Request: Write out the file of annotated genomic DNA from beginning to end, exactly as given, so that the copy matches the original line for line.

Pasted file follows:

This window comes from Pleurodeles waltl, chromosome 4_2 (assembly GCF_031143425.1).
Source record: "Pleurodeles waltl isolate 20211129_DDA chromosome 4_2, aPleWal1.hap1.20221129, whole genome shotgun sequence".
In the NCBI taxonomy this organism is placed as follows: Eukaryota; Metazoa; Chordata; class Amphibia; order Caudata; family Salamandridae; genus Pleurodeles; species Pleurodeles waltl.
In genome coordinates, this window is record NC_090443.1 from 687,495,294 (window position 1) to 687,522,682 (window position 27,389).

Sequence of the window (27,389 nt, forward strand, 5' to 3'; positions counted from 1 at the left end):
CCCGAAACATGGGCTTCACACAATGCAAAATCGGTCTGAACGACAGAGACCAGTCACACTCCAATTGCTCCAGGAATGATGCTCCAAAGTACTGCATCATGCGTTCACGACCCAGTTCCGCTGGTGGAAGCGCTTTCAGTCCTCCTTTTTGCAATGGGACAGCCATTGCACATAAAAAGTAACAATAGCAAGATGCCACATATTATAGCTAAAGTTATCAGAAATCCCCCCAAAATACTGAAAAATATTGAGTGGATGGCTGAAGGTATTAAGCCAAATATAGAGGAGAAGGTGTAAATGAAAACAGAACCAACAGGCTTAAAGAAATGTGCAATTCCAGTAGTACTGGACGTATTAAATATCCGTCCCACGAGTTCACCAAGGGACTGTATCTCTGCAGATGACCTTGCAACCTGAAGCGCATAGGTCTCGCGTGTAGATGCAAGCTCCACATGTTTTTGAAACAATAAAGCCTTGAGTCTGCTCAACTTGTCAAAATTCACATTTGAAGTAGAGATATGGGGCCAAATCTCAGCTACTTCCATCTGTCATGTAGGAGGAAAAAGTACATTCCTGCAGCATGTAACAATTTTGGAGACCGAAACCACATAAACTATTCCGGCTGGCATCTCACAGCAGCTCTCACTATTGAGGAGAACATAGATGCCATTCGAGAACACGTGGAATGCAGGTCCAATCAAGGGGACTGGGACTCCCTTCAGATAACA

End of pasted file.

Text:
This window comes from Pleurodeles waltl, chromosome 4_2 (assembly GCF_031143425.1).
Source record: "Pleurodeles waltl isolate 20211129_DDA chromosome 4_2, aPleWal1.hap1.20221129, whole genome shotgun sequence".
In the NCBI taxonomy this organism is placed as follows: Eukaryota; Metazoa; Chordata; class Amphibia; order Caudata; family Salamandridae; genus Pleurodeles; species Pleurodeles waltl.
In genome coordinates, this window is record NC_090443.1 from 687,495,294 (window position 1) to 687,522,682 (window position 27,389).

Sequence of the window (27,389 nt, forward strand, 5' to 3'; positions counted from 1 at the left end):
CCCGAAACATGGGCTTCACACAATGCAAAATCGGTCTGAACGACAGAGACCAGTCACACTCCAATTGCTCCAGGAATGATGCTCCAAAGTACTGCATCATGCGTTCACGACCCAGTTCCGCTGGTGGAAGCGCTTTCAGTCCTCCTTTTTGCAATGGGACAGCCATTGCACATAAAAAGTAACAATAGCAAGATGCCACATATTATAGCTAAAGTTATCAGAAATCCCCCCAAAATACTGAAAAATATTGAGTGGATGGCTGAAGGTATTAAGCCAAATATAGAGGAGAAGGTGTAAATGAAAACAGAACCAACAGGCTTAAAGAAATGTGCAATTCCAGTAGTACTGGACGTATTAAATATCCGTCCCACGAGTTCACCAAGGGACTGTATCTCTGCAGATGACCTTGCAACCTGAAGCGCATAGGTCTCGCGTGTAGATGCAAGCTCCACATGTTTTTGAAACAATAAAGCCTTGAGTCTGCTCAACTTGTCAAAATTCACATTTGAAGTAGAGATATGGGGCCAAATCTCAGCTACTTCCATCTGTCATGTAGGAGGAAAAAGTACATTCCTGCAGCATGTAACAATTTTGGAGACCGAAACCACATAAACTATTCCGGCTGGCATCTCACAGCAGCTCTCACTATTGAGGAGAACATAGATGCCATTCGAGAACACGTGGAATGCAGGTCCAATCAAGGGGACTGGGACTCCCTTCAGATAACA